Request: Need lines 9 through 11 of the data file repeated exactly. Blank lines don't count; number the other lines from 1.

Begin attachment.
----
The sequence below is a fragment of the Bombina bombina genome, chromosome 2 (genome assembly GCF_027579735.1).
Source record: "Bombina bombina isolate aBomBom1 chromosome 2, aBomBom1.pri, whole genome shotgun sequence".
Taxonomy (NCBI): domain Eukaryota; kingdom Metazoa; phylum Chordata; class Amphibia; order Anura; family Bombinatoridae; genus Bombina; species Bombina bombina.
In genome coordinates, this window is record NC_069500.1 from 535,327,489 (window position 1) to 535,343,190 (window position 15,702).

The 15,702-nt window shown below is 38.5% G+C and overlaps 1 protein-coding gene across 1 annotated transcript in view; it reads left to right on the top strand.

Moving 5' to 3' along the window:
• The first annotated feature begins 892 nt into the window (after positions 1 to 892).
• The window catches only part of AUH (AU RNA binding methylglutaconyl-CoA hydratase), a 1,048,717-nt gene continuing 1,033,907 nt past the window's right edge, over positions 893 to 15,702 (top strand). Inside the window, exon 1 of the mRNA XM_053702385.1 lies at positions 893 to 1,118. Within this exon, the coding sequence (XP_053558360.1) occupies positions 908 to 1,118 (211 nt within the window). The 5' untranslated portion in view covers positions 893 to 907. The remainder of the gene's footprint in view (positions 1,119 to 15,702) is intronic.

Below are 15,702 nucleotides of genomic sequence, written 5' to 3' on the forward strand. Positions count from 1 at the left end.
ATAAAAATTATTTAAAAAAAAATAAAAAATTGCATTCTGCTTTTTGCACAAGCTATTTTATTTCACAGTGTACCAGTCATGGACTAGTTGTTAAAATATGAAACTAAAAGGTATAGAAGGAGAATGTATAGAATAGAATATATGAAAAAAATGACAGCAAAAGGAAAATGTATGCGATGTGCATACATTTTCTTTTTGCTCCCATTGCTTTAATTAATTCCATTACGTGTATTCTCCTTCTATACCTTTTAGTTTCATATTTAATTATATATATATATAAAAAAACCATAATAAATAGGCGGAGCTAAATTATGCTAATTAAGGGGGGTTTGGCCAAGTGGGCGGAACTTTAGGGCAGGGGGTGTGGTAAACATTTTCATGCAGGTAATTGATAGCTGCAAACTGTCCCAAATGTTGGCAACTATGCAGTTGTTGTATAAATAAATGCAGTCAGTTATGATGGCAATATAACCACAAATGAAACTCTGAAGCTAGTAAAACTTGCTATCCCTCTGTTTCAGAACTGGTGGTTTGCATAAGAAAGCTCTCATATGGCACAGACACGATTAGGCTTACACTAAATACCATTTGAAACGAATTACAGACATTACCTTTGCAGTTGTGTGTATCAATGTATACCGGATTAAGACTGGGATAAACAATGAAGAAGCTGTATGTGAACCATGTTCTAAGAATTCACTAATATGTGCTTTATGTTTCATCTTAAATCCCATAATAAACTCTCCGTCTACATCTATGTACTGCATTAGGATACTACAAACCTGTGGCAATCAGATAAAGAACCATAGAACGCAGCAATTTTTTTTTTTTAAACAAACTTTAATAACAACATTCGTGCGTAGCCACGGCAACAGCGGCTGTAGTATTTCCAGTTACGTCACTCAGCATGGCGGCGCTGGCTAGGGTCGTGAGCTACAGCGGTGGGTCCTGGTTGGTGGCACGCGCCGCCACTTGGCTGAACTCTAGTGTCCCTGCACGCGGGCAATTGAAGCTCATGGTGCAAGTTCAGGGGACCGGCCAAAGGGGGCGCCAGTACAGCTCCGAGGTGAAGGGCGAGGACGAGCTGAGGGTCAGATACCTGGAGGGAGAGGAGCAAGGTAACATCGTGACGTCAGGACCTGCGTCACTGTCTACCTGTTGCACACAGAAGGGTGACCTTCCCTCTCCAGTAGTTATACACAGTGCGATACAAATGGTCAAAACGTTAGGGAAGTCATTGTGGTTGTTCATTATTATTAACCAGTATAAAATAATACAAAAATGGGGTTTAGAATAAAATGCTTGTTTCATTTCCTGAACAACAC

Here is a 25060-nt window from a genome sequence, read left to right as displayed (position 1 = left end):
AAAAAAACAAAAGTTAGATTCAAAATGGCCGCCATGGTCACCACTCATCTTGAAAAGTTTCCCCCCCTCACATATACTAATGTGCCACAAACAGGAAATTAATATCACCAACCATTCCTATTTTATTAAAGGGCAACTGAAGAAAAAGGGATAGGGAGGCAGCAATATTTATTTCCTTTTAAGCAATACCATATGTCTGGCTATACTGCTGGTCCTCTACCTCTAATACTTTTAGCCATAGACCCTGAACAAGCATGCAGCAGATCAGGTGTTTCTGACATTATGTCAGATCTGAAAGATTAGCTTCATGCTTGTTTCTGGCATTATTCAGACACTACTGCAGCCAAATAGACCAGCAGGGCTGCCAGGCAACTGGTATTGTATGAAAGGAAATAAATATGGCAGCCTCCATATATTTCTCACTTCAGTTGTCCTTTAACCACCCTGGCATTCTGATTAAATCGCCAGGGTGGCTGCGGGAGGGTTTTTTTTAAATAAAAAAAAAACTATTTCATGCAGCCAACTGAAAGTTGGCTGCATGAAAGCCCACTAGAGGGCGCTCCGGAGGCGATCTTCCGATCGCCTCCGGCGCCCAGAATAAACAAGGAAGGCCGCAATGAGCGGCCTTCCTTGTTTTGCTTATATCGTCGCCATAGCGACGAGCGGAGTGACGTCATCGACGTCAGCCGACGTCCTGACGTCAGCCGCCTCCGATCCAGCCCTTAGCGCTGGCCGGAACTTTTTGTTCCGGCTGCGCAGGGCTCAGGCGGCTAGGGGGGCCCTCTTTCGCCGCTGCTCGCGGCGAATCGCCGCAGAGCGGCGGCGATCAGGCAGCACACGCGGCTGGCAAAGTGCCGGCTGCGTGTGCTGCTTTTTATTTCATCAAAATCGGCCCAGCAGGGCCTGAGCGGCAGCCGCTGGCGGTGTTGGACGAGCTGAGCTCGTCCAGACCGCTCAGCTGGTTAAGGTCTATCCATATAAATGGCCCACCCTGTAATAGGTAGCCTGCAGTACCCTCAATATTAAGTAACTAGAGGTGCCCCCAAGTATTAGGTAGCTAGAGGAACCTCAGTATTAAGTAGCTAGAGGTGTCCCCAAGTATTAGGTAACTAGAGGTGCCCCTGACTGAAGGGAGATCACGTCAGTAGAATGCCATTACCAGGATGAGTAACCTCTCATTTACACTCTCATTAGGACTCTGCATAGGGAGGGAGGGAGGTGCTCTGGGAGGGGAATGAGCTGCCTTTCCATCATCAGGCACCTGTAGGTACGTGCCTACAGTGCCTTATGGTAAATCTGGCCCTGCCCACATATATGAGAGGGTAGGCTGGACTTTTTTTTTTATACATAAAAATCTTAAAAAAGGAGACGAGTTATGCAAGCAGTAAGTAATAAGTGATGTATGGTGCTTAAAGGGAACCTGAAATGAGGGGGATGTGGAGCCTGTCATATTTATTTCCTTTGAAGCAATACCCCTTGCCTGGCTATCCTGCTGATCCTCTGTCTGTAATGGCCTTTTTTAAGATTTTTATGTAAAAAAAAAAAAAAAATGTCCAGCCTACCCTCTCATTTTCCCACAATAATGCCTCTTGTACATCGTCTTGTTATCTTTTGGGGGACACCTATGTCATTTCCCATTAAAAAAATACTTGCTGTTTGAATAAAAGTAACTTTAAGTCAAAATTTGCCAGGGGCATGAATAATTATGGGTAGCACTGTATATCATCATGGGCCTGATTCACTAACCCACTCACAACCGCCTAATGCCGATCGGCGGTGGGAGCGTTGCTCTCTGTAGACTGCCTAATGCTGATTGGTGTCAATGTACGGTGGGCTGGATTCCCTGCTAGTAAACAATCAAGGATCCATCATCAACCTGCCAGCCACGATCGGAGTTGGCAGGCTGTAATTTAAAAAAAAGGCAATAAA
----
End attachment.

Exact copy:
Below are 15,702 nucleotides of genomic sequence, written 5' to 3' on the forward strand. Positions count from 1 at the left end.
ATAAAAATTATTTAAAAAAAAATAAAAAATTGCATTCTGCTTTTTGCACAAGCTATTTTATTTCACAGTGTACCAGTCATGGACTAGTTGTTAAAATATGAAACTAAAAGGTATAGAAGGAGAATGTATAGAATAGAATATATGAAAAAAATGACAGCAAAAGGAAAATGTATGCGATGTGCATACATTTTCTTTTTGCTCCCATTGCTTTAATTAATTCCATTACGTGTATTCTCCTTCTATACCTTTTAGTTTCATATTTAATTATATATATATATAAAAAAACCATAATAAATAGGCGGAGCTAAATTATGCTAATTAAGGGGGGTTTGGCCAAGTGGGCGGAACTTTAGGGCAGGGGGTGTGGTAAACATTTTCATGCAGGTAATTGATAGCTGCAAACTGTCCCAAATGTTGGCAACTATGCAGTTGTTGTATAAATAAATGCAGTCAGTTATGATGGCAATATAACCACAAATGAAACTCTGAAGCTAGTAAAACTTGCTATCCCTCTGTTTCAGAACTGGTGGTTTGCATAAGAAAGCTCTCATATGGCACAGACACGATTAGGCTTACACTAAATACCATTTGAAACGAATTACAGACATTACCTTTGCAGTTGTGTGTATCAATGTATACCGGATTAAGACTGGGATAAACAATGAAGAAGCTGTATGTGAACCATGTTCTAAGAATTCACTAATATGTGCTTTATGTTTCATCTTAAATCCCATAATAAACTCTCCGTCTACATCTATGTACTGCATTAGGATACTACAAACCTGTGGCAATCAGATAAAGAACCATAGAACGCAGCAATTTTTTTTTTTTAAACAAACTTTAATAACAACATTCGTGCGTAGCCACGGCAACAGCGGCTGTAGTATTTCCAGTTACGTCACTCAGCATGGCGGCGCTGGCTAGGGTCGTGAGCTACAGCGGTGGGTCCTGGTTGGTGGCACGCGCCGCCACTTGGCTGAACTCTAGTGTCCCTGCACGCGGGCAATTGAAGCTCATGGTGCAAGTTCAGGGGACCGGCCAAAGGGGGCGCCAGTACAGCTCCGAGGTGAAGGGCGAGGACGAGCTGAGGGTCAGATACCTGGAGGGAGAGGAGCAAGGTAACATCGTGACGTCAGGACCTGCGTCACTGTCTACCTGTTGCACACAGAAGGGTGACCTTCCCTCTCCAGTAGTTATACACAGTGCGATACAAATGGTCAAAACGTTAGGGAAGTCATTGTGGTTGTTCATTATTATTAACCAGTATAAAATAATACAAAAATGGGGTTTAGAATAAAATGCTTGTTTCATTTCCTGAACAACAC

Here is a 25060-nt window from a genome sequence, read left to right as displayed (position 1 = left end):